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Blurb Workshop > Blurb help - cozy mystery - The Killed Conscience

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message 1: by Jordan (new)

Jordan Antonacci | 4 comments Investigative journalist Emilee Weathers has a lot to prove. Still at the beginning of her career, Emilee is eager for a name and hungry for the perfect story, no matter how she has to get it. When a detective Nichols calls, asking Emilee to assist him in finding new evidence for a convicted serial killer’s appeal, it almost seems too easy.

But not long after arriving to the mountain town of Pigeon Forge, Emilee discovers the body of another, more recent victim. With the body showing signatures of the already-convicted serial killer, Emilee is left wondering if she’s happened upon the work of a copycat, or if the real killer was ever even caught. Soon, Emilee is left wondering who she can trust in those mountains, if anyone at all.

Any and all feedback is welcome. Also, if you'd like to beta read, let me know; I have a post in the Beta Readers group for that as well. Please feel free to email me at jtantonacci23@gmail.com

Thanks so much!

Jordan Antonacci


message 2: by Carro (new)

Carro | 69 comments Couple of minor comments -
1. If detective Nichols is his title, then Detective Nichols
2. Two instances of "wondering" in the second paragraph - I'd change one of them.

Plus - I know this is too much detail for a blurb, but why would a detective phone a journalist when he is looking for evidence? As a reader, I'd be a bit wary of looking further at the book, because that doesn't sound entirely plausible to me. That might be some phrasing that needs a tweak.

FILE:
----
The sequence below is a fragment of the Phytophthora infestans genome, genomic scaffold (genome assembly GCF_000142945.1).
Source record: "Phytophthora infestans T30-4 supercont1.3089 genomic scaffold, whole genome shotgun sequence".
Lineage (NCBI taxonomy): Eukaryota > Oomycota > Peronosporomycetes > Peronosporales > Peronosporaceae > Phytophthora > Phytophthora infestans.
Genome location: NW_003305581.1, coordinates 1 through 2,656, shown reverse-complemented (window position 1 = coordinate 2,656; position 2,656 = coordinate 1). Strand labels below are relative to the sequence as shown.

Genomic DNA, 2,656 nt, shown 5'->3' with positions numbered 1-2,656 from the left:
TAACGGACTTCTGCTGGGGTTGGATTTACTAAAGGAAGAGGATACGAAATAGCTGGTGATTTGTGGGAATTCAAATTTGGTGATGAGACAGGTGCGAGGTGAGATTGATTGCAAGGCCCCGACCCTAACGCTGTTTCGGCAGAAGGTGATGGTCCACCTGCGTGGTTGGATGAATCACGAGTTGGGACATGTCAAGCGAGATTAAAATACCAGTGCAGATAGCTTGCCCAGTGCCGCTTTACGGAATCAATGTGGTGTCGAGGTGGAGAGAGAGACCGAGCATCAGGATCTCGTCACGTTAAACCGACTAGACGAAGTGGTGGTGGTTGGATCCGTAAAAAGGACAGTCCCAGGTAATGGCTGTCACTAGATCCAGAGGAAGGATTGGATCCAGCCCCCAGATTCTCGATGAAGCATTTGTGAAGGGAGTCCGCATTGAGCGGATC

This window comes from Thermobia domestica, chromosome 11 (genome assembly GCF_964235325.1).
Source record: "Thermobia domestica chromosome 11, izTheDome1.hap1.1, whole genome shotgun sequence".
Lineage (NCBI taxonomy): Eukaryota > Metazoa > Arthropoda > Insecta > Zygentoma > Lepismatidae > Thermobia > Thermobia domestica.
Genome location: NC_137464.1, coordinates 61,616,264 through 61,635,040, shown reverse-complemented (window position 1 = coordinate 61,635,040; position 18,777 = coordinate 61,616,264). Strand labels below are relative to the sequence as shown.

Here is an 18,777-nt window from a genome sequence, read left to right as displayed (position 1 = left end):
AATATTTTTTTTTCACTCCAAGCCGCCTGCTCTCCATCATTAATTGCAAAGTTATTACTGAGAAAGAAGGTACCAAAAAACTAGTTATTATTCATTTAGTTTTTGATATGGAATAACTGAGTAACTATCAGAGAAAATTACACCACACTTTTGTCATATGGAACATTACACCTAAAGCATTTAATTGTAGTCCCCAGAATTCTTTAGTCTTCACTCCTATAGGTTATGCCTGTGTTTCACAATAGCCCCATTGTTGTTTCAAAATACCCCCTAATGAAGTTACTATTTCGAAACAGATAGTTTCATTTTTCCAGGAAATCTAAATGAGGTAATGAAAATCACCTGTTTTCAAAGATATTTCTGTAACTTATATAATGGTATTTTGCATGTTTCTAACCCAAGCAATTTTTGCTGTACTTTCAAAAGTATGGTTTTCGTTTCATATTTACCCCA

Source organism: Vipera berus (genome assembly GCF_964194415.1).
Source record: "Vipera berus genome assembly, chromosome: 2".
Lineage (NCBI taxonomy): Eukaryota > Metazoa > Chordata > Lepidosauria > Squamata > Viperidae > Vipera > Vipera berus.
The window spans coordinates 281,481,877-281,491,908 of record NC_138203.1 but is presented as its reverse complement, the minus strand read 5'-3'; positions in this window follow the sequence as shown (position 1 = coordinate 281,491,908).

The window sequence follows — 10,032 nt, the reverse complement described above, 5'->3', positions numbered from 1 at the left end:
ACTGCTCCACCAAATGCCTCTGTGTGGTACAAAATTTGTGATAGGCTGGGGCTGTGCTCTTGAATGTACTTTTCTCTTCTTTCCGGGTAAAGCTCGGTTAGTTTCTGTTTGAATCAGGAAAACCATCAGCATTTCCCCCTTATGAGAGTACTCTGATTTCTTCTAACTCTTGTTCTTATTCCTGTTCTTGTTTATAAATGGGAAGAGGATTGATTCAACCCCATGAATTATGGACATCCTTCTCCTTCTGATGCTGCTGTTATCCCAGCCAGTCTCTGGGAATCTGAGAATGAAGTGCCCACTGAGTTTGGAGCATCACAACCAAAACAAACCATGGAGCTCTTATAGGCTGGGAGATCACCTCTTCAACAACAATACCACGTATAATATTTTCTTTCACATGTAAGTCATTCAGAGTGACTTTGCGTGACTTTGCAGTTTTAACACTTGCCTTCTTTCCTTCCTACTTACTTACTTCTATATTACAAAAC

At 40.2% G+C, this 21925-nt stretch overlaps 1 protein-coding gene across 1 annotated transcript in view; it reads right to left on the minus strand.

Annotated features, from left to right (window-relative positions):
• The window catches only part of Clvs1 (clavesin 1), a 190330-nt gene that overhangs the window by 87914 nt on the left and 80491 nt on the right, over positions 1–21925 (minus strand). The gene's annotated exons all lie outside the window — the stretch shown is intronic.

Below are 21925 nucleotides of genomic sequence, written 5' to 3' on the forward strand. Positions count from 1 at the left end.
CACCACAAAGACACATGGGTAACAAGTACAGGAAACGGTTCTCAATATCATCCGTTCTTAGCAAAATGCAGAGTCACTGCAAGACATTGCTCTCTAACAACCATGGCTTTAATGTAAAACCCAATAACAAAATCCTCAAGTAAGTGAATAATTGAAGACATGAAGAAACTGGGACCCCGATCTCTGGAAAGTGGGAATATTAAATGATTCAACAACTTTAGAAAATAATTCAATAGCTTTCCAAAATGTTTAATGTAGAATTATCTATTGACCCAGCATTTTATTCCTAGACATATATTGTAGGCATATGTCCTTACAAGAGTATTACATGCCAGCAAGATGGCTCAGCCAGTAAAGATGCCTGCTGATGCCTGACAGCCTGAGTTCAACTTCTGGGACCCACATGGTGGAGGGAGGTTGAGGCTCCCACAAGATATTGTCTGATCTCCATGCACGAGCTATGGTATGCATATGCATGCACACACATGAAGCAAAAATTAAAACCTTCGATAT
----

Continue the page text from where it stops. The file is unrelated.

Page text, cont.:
message 3: by Sreedhar (new)

Sreedhar Iyer | 11 comments Few observations:
1) When a detective Nichols calls - a may not be required.
2) But not long after arriving to the mountain town of Pigeon Forge - use of at instead of to.
3) Emilee discovers the body of another, more recent victim. With the body showing signatures of the already-convicted serial killer [can be merged into one smaller sentence]
4) if she’s happened upon the work of a copycat, or if the real killer was ever even caught. -- needs clarity.


message 4: by Carro (new)

Carro | 69 comments Further observations
If you say "a Detective Nichols" (as compared to just "Detective Nichols) it implies he is a stranger - someone she's not met before. (Which is why I was wondering why he would phone her in the first place.)


message 5: by Dwayne, Head of Lettuce (last edited Mar 29, 2018 01:46PM) (new)

Dwayne Fry | 4333 comments Mod
She has a lot to prove, but detectives are calling her to help with their cases? Not really buying it.

Why is she "left wondering" so much? Why isn't she investigating? Isn't that her job? ("Left wondering" indicates she's not finding any answers).


message 6: by Jane (new)

Jane Jago | 888 comments Investigative journalist Emilee Weathers is hungry for the perfect story and not too particular about how she gets it. Asked to help find new evidence for a convicted serial killer’s appeal she heads for the mountain town of Pigeon Forge.

When she discovers the body of a recent victim the questions come thick and fast. Has she happened upon the work of a copycat? Is the real killer still out there? And is there anybody in this neck of the woods she can trust


message 7: by Geoffrey (new)

Geoffrey Hild (geoffreyhild) | 6 comments When I first read Jordan's summary, I had no problem with "When a Detective Nichols calls..." No need to answer all the questions on the back cover. It's okay to tease.

As for the repetition of "..., Emilee is left wondering..." I think if you inserted "initially" or "at first", before the first use of the phrase, to balance with "Soon" in the second use, the repetition works.

However, as for Jane's rewrite: Damn, girl. That's good.


message 8: by Garfield (new)

Garfield Whyte (garfieldwhyte) | 124 comments I agree... Jane hits it on the head.


message 9: by Mark (new)

Mark Huntley-James | 64 comments Go with Jane's version - it's sharp and to the point.


message 10: by Jenna (new)

Jenna Thatcher (jenna_thatcher) | 132 comments If you do Jane's version, you need a comma after 'appeal'.
I actually liked your version though too - it's a little longer, so you have both a longer and shorter blurb (ish).
I would leave out the detective's name, and the last couple of sentences could use some reworking, but frankly, I still liked it.


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